Wet and dry: A country divided
While the east half of the country generally receives at least 25 inches of rain a year, much of the west is dryer.
This means much of our country’s corn and hogs are farmed west of the 100th meridian. Meanwhile, in the Great Plains, milo, or grain sorghum, has become a popular crop due to its reduced need for water, and cattle farming has long been popular out west…
Western Kansas’ only significant water source is the Ogallala…
The vast freshwater reservoir beneath the prairie formed 5 million to 10 million years ago as streams draining from the Rocky Mountains deposited water in the clay, sand and gravel beneath the Great Plains.
The water lay there undisturbed for epochs until enterprising homesteaders who settled the West discovered the liquid bonanza that would make their arid land bloom.
Now, in a geological blink of an eye, the Ogallala, which made the Great Plains the nation’s breadbasket, is in peril…
The disappearing water supply poses a twofold danger. It could end a way of life in a region where the land and its bounty have been purchased by the toil and sweat of generations of farmers.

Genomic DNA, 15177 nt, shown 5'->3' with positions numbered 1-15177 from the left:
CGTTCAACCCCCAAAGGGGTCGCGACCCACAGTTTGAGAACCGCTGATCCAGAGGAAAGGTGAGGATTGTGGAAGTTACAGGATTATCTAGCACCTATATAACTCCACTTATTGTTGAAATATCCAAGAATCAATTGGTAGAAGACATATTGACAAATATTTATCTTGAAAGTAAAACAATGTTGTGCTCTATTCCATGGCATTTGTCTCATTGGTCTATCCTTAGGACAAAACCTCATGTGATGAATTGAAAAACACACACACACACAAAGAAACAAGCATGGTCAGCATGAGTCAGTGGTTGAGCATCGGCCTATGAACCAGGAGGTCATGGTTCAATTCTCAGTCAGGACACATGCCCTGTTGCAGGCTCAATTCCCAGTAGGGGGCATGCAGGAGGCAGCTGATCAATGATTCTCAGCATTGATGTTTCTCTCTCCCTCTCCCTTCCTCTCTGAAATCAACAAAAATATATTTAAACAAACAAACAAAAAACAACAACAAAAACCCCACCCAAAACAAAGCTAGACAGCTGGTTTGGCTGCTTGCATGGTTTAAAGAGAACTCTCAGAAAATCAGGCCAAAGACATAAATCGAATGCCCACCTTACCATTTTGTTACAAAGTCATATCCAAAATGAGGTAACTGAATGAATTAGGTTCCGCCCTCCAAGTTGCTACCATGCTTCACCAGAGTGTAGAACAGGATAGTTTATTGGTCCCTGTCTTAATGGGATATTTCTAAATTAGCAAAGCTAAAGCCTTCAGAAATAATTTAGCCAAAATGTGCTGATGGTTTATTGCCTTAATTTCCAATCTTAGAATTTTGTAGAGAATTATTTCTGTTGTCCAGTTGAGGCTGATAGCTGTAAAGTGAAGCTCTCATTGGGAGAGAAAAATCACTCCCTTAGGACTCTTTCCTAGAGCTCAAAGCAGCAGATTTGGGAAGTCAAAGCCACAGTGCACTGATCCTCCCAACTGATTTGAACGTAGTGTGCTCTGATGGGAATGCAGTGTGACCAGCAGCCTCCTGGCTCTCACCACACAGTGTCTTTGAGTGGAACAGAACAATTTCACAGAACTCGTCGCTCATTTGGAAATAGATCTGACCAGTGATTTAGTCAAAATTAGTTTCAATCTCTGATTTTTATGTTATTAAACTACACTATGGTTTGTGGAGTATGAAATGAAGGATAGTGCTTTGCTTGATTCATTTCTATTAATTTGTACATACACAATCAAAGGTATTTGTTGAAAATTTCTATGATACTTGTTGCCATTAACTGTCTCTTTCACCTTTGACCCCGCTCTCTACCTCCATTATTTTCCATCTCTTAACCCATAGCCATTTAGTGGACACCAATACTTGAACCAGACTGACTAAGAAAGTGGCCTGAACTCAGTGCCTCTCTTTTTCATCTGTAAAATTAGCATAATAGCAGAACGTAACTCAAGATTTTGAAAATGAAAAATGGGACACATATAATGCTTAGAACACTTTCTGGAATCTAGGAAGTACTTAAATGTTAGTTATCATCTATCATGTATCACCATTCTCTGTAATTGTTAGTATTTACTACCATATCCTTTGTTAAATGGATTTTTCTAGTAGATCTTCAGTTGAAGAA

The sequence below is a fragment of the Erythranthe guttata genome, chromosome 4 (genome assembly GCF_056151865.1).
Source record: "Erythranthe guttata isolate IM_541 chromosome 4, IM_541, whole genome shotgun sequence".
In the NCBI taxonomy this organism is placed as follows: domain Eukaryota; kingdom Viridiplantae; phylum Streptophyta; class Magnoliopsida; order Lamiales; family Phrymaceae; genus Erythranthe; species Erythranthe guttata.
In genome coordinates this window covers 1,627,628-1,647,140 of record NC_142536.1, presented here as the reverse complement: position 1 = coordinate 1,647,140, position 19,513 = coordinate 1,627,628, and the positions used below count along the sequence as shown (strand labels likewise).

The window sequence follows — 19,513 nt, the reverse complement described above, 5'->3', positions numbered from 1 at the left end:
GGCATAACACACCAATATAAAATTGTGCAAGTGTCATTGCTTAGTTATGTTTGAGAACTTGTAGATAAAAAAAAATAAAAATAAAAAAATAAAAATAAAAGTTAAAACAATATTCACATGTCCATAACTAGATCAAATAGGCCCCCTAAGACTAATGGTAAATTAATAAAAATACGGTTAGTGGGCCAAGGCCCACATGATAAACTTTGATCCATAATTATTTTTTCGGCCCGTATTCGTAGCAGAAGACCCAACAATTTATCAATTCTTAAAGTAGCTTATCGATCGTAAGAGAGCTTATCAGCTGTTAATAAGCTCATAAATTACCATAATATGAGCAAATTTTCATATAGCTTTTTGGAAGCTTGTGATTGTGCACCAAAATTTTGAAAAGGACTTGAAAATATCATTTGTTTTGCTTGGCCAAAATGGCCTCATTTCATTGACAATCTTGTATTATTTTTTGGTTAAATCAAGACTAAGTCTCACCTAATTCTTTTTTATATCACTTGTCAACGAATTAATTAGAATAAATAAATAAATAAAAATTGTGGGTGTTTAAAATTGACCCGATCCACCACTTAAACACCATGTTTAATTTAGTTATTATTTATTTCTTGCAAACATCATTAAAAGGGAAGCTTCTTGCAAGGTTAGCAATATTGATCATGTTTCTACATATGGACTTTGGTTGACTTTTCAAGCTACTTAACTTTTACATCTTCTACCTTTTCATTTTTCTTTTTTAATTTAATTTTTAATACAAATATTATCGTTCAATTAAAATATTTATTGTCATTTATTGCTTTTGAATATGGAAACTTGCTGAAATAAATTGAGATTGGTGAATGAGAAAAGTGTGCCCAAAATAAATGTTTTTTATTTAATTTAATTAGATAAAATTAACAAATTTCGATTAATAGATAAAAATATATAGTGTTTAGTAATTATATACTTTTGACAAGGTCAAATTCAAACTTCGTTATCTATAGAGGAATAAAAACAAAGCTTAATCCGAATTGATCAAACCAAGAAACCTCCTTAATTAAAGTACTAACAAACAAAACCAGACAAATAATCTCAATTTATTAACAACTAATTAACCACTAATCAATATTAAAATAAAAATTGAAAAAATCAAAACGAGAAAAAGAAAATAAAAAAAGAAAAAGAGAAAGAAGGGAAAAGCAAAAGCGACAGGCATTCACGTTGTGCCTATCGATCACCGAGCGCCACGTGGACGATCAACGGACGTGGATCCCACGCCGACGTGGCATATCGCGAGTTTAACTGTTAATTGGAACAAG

It also threatens a harvest worth $21 billion a year to Kansas alone and portends a fast-approaching, and largely unstoppable, water crisis across the parched American West.
With water levels already too low to pump in some places, western Kansas farmers have been forced to acknowledge that the end is near. That harsh reality is testing the patience and imagination of those who rely on the land for their livelihoods.
As they look for survival, farmers are using cutting-edge technologies to make the most efficient use of the water they have left. They’re contemplating something almost unimaginable just a generation ago: voluntary pacts with their neighbors to reduce irrigation.
And many are investing their long-term hopes in an astronomically expensive water transportation project that isn’t likely ever to be built.
The Arkansas River, which once flowed out of Colorado into western Kansas, is nothing but a dry ditch now, its riverbed reduced to a rugged obstacle course for all-terrain vehicles.
And average rainfall here is just 14 to 16 inches a year, nowhere near enough to replace the water that farmers draw from the Ogallala.
Kansas enjoyed a rainier-than-normal spring this year, easing several years of drought conditions throughout the state. But the relief is temporary.
The storms that soaked the state in recent months won’t alter the Ogallala’s fate, experts say…
Once emptied, it would take 6,000 years to refill the Ogallala naturally…
The Ogallala Aquifer supplies water for 20 percent of the corn, wheat, sorghum and cattle produced in the U.S.
It sprawls 174,000 square miles across eight states, from South Dakota to Texas, and can hold more than enough water to fill Lake Huron and part of Lake Ontario.
But for every square mile of aquifer, there’s a well. About 170,000 of them. Ninety percent of the water pumped out is used to irrigate crops…